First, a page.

In conclusion, we reported high-performance bulk heterojunction perovskite solar cells, where CH3NH3PbI3 is blended with solution-processed n-type TiOx nanoparticle as the photoactive layer to balance charge carrier transporting properties for addressing the intrinsic electronic properties of perovskite materials. We found that the CH3NH3PbI3:TiOx bulk heterojunction thin film possesses enhanced and balanced charge carrier mobilities, superior film morphology with enlarged crystal sizes. Moreover, bulk heterojunction perovskite solar cells possess suppressed trap-induced charge recombination as compared with that of planar heterojunction perovskite solar cells. Thus, bulk heterojunction perovskite solar cells by CH3NH3PbI3 mixed with 5 wt% of TiOx show superior photovoltaic performance and better stability over planar heterojunction perovskite solar cells. All these results demonstrate that perovskite solar cells with a bulk heterojunction device structure are one of the facile approaches to boost device performance.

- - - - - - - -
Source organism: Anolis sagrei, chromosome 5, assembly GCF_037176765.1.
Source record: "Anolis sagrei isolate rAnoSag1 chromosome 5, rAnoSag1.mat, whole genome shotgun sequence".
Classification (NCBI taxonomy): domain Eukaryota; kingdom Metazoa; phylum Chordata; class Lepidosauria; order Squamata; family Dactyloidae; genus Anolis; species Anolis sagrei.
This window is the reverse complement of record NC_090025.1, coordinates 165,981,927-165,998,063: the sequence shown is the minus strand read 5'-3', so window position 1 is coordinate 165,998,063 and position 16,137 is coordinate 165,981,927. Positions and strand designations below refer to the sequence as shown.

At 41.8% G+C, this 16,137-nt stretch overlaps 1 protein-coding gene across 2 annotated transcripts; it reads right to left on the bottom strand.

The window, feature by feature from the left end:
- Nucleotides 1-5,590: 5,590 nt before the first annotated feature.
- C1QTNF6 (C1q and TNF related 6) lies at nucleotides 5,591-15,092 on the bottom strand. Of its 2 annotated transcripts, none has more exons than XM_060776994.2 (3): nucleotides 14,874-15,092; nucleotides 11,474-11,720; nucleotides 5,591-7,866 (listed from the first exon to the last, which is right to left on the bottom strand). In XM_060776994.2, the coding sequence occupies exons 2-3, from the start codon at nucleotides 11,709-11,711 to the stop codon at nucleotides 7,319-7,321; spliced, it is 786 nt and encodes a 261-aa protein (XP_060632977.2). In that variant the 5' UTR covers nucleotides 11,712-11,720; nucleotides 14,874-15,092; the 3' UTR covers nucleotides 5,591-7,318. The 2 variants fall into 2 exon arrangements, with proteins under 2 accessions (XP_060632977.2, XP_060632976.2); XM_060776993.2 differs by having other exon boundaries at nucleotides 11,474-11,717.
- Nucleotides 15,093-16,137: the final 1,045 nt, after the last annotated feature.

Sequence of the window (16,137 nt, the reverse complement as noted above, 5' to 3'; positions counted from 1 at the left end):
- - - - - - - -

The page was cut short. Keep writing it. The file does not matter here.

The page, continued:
Declaration of competing interest
The authors declare that they have no known competing financial interests or personal relationships that could have appeared to influence the work reported in this paper.
The authors at The University of Akron acknowledge Air Force Scientific Research Program (No. FA9550-15-1-0292) and National Science Foundation (Nos. EECs 1351785 and EECs 1903303) for financial support.
Appendix A. Supplementary data
Supplementary material related to this article canbefound, in the online version, at doi:https://doi.org/10.1016/j.cclet.2020.02.004.
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Figure 1 (a) The J–V characteristics of PHJ PSCs by pristine CH3NH3PbI3 thin film and BHJ PSCs by CH3NH3PbI3 mixed with different ratios (5 wt% and 10 wt%) of TiOX thin films. (b) The EQE spectra of PHJ PSCs by pristine CH3NH3PbI3 thin film and BHJ PSCs by CH3NH3PbI3 mixed with 5 wt% of TiOX thin film.
Figure 3 The "log-log" plot of the J-V characteristics of (a) the electron-only diodes and (b) the hole-only diodes made by either pristine CH3NH3PbI3thin film or CH3NH3PbI3: TiOx BHJ composites thin film. (c) The Nyquist plots of PHJ and BHJ perovskite solar cells measured under a one-sun illumination at an applied voltage of VOC. (d) The light intensity dependence of VOC for PHJ PSCs and BHJ PSCs.